private static List<StarshipType> _StarshipTypes = new List<StarshipType>();

    public static readonly StarshipType Ultralight = new StarshipType("Ultralight");
    public static readonly StarshipType Light = new StarshipType("Light");
    public static readonly StarshipType Mediumweight = new StarshipType("Mediumweight");
    public static readonly StarshipType Heavy = new StarshipType("Heavy");
    public static readonly StarshipType Superheavy = new StarshipType("Superheavy");

    public string Name
    {
        get { return _Name; }
        private set { _Name = value; }
    }

    public static IList<StarshipType> StarshipTypes
    {
        get { return _StarshipTypes; }
    }

    private StarshipType(string name, int systemRatio)
    {
        Name = name;
        _StarshipTypes.Add(this);
    }

public static StarshipType Parse(string toParse)
{
	foreach (StarshipType s in this.StarshipTypes)
	{
		if (toParse == s.Name)
			return s;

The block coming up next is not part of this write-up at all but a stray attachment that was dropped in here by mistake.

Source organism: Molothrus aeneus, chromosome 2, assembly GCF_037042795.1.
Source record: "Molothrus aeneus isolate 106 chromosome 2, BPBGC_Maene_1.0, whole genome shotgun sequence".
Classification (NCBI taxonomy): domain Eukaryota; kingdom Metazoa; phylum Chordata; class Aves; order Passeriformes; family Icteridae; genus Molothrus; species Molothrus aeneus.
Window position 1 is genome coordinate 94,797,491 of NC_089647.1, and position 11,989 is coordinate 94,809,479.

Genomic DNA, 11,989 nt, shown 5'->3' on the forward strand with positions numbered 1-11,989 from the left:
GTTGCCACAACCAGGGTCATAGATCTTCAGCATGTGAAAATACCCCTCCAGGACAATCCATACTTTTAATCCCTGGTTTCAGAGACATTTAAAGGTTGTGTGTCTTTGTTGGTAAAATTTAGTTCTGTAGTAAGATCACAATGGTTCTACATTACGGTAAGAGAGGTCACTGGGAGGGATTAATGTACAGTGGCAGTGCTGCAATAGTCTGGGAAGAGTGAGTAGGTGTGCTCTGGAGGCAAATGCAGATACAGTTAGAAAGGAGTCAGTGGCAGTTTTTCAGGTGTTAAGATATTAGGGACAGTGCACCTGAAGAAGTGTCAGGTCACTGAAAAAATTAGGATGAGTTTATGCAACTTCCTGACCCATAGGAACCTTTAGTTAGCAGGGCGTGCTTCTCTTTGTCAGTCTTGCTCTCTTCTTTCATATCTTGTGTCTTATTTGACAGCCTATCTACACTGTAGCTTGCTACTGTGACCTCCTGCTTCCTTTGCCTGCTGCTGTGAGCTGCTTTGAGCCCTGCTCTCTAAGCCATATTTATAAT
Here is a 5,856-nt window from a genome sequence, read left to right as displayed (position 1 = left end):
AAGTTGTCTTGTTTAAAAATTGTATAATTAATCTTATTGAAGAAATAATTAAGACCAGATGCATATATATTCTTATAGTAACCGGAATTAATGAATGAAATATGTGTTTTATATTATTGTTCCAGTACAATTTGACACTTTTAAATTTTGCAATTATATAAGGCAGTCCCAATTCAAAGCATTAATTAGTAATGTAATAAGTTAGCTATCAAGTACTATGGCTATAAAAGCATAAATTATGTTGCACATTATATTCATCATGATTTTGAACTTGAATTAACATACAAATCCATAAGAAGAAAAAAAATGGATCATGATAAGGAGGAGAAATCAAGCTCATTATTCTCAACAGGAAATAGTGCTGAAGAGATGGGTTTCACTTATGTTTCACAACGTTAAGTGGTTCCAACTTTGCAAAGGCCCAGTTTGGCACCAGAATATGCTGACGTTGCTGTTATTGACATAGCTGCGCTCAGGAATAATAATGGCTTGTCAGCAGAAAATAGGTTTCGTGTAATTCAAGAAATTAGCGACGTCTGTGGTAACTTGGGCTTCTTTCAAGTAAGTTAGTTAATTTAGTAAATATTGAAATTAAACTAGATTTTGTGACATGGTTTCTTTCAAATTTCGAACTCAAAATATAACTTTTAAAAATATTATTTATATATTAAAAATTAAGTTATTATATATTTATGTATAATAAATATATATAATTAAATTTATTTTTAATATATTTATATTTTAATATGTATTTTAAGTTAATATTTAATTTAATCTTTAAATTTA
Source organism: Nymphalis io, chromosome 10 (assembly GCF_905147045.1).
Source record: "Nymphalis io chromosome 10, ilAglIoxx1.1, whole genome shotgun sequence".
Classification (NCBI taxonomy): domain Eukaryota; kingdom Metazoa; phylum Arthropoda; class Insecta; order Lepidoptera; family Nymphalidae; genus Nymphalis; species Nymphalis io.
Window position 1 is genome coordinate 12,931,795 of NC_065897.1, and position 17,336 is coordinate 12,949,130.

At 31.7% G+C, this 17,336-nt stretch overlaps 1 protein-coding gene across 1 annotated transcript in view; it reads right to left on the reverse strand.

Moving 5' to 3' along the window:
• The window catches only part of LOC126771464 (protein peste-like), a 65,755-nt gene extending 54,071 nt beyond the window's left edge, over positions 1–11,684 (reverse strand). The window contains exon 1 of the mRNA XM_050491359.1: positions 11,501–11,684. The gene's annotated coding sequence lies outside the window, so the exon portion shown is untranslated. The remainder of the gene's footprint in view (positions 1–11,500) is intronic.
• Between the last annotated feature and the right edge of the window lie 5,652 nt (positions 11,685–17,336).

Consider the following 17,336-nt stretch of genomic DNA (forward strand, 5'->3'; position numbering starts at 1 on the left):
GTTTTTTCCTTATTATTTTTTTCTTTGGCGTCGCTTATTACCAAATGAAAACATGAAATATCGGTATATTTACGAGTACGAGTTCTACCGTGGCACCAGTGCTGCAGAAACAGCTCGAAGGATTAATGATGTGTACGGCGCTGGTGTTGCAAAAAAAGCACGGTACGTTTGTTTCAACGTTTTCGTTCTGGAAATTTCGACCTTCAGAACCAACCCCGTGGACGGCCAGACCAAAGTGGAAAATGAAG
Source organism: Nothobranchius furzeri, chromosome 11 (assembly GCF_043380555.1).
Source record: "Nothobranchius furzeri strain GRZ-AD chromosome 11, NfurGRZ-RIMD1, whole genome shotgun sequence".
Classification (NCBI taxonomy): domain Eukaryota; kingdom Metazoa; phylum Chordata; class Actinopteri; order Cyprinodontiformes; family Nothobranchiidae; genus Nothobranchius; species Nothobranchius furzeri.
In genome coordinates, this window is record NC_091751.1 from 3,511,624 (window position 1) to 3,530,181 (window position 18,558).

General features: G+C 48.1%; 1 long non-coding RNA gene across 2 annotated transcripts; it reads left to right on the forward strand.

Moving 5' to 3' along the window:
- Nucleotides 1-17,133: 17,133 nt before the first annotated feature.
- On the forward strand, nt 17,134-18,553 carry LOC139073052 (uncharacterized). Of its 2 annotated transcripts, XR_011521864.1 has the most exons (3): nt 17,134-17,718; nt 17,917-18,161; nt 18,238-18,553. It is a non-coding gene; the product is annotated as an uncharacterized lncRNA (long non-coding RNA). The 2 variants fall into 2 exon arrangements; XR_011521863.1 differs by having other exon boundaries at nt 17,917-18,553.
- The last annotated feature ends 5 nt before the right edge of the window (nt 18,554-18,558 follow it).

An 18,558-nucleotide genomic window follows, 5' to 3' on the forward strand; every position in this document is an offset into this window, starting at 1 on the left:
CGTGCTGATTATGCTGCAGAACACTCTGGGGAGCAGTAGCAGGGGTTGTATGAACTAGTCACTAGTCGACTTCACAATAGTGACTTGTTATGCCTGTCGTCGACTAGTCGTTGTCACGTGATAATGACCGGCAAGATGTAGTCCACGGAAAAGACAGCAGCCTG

}
	throw new FormatException("Could not parse string.");
}
}
share|improve this answer
    
Difficult to go from the code back to the descriptive name. You would have to use reflection over all the const fields to search for a match. –  andleer Mar 10 '09 at 15:42
    
I see your point. I will upload a version that acutally works later, but I admit it's pretty heavy. –  C. Ross Mar 11 '09 at 13:28

Answer by Even:

public class LogCategory
{
 private LogCategory(string value) { Value = value; }

 public string Value { get; set; }

 public static LogCategory Trace { get { return new LogCategory("Trace"); } }
 public static LogCategory Debug { get { return new LogCategory("Debug"); } }
 public static LogCategory Info { get { return new LogCategory("Info"); } }
 public static LogCategory Warning { get { return new LogCategory("Warning"); } }
 public static LogCategory Error { get { return new LogCategory("Error"); } }
}


Just wanted to add a way how to mimic switch with class based enums:

public void Foo(LogCategory logCategory){    

  var @switch = new Dictionary<LogCategory, Action>{
    {LogCategory.Trace, ()=>Console.Writeline("Trace selected!")},
    {LogCategory.Debug, ()=>Console.Writeline("Debug selected!")},
    {LogCategory.Error, ()=>Console.Writeline("Error selected!")}};

   //will print one of the line based on passed argument
  @switch[logCategory]();
}
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Won't work, see my comment above. –  Dave Van den Eynde Feb 1 '13 at 7:44

Try adding constants to a static class. You do not end up with a Type, but you have readable, organised constants:

public static class GroupTypes